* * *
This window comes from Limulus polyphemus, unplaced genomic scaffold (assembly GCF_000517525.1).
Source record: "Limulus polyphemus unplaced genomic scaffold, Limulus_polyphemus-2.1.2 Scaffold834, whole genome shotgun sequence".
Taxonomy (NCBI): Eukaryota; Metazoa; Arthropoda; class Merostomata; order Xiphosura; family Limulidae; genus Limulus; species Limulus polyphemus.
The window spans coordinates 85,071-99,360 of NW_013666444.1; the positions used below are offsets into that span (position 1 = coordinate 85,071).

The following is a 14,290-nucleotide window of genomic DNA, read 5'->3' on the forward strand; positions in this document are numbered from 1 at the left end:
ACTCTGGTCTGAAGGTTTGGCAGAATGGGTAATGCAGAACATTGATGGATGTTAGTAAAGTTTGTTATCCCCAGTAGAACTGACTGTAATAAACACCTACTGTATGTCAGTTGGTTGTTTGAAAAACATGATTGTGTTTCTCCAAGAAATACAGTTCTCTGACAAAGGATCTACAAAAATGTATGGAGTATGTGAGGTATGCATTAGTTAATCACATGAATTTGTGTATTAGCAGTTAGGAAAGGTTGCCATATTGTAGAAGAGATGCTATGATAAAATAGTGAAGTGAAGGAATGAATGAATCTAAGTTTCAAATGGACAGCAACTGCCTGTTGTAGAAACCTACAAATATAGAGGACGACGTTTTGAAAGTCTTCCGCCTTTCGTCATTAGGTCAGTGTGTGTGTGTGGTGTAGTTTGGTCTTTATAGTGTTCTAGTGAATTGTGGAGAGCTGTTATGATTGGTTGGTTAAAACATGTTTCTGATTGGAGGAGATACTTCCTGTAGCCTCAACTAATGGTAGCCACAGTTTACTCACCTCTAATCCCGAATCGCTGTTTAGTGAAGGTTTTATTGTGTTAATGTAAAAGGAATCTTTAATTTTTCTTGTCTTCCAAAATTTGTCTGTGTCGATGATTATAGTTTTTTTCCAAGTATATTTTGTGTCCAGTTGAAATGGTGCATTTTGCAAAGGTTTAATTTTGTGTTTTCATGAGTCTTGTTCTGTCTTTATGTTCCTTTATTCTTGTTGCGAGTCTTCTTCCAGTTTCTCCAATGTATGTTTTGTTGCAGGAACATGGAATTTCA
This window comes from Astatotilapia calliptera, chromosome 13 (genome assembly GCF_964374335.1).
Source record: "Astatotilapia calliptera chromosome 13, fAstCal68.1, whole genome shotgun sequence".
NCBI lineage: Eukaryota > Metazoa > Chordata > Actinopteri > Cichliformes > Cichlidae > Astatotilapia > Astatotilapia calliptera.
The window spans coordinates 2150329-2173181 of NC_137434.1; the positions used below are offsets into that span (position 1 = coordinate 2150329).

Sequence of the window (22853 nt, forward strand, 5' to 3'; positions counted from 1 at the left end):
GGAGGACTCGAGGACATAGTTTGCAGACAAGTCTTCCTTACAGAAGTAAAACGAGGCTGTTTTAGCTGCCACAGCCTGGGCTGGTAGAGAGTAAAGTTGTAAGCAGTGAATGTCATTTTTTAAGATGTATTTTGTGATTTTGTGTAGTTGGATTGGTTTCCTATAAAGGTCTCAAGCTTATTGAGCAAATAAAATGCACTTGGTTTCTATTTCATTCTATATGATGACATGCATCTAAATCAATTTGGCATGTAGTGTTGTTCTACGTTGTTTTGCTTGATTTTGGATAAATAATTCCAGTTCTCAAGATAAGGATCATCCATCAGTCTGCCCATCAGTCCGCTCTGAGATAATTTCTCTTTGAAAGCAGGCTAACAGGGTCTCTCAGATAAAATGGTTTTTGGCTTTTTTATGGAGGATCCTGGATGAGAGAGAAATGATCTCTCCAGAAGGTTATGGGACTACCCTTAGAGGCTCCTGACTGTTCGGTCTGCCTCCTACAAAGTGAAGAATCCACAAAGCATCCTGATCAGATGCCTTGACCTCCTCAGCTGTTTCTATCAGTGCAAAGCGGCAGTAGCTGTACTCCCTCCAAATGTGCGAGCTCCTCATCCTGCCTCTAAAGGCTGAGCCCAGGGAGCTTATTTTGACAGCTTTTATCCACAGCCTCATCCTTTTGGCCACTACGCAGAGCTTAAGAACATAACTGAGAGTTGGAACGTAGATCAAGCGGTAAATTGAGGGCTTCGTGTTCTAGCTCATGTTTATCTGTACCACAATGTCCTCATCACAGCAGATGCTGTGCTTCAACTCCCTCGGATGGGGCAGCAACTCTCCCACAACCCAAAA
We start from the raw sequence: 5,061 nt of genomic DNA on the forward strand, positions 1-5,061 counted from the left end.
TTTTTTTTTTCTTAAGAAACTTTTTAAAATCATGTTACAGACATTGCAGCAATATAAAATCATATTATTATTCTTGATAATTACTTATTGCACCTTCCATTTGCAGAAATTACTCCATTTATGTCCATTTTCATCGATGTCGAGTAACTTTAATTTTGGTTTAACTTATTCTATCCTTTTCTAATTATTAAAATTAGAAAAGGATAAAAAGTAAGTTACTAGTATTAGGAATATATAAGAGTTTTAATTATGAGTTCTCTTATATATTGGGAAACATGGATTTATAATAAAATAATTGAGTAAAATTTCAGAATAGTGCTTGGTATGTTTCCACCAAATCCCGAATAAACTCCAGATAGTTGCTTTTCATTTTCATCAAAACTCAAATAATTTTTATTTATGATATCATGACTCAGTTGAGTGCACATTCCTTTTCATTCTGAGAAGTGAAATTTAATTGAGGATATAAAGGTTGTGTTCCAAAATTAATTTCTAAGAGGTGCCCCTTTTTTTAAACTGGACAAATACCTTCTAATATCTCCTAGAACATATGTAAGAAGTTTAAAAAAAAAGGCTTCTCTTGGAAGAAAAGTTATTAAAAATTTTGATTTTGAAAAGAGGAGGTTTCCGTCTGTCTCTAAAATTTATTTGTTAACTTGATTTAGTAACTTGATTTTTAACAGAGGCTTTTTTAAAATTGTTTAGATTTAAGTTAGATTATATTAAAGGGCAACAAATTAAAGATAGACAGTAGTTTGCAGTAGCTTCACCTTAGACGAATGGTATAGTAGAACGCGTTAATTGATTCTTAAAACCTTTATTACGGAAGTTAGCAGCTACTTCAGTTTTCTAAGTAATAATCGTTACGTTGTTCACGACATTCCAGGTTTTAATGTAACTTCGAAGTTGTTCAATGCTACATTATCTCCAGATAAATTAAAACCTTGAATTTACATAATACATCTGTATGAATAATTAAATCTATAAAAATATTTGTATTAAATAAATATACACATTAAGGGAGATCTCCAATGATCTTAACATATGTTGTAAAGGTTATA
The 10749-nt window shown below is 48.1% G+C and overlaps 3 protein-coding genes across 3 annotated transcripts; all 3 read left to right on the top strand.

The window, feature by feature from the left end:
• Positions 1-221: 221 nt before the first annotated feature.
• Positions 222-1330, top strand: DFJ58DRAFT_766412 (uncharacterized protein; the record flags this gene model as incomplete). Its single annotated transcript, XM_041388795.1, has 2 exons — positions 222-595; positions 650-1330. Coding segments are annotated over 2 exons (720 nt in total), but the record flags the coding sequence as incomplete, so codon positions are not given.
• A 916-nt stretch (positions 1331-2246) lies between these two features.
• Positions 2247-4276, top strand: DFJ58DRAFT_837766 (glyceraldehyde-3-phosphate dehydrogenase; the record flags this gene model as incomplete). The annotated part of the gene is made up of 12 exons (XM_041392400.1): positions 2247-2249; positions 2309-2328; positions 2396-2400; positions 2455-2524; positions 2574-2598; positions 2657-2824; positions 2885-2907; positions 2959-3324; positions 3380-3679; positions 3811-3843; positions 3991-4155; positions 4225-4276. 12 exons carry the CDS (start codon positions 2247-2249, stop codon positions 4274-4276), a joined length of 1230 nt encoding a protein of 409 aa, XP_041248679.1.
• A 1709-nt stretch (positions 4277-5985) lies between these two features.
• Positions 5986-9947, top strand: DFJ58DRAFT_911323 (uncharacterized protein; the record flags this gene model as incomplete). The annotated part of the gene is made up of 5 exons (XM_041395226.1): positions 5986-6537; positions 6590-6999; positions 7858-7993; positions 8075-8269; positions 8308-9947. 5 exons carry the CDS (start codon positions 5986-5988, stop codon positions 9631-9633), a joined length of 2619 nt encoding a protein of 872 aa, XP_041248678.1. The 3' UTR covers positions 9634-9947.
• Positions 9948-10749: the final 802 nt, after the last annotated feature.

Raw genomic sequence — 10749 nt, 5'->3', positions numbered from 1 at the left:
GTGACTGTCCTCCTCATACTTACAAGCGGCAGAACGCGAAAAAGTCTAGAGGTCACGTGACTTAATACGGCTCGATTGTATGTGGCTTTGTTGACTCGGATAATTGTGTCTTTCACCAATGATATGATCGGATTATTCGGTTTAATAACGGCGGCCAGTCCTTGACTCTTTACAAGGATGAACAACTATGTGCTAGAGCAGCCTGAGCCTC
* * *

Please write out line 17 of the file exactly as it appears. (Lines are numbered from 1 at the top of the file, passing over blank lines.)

• Positions 1-221: 221 nt before the first annotated feature.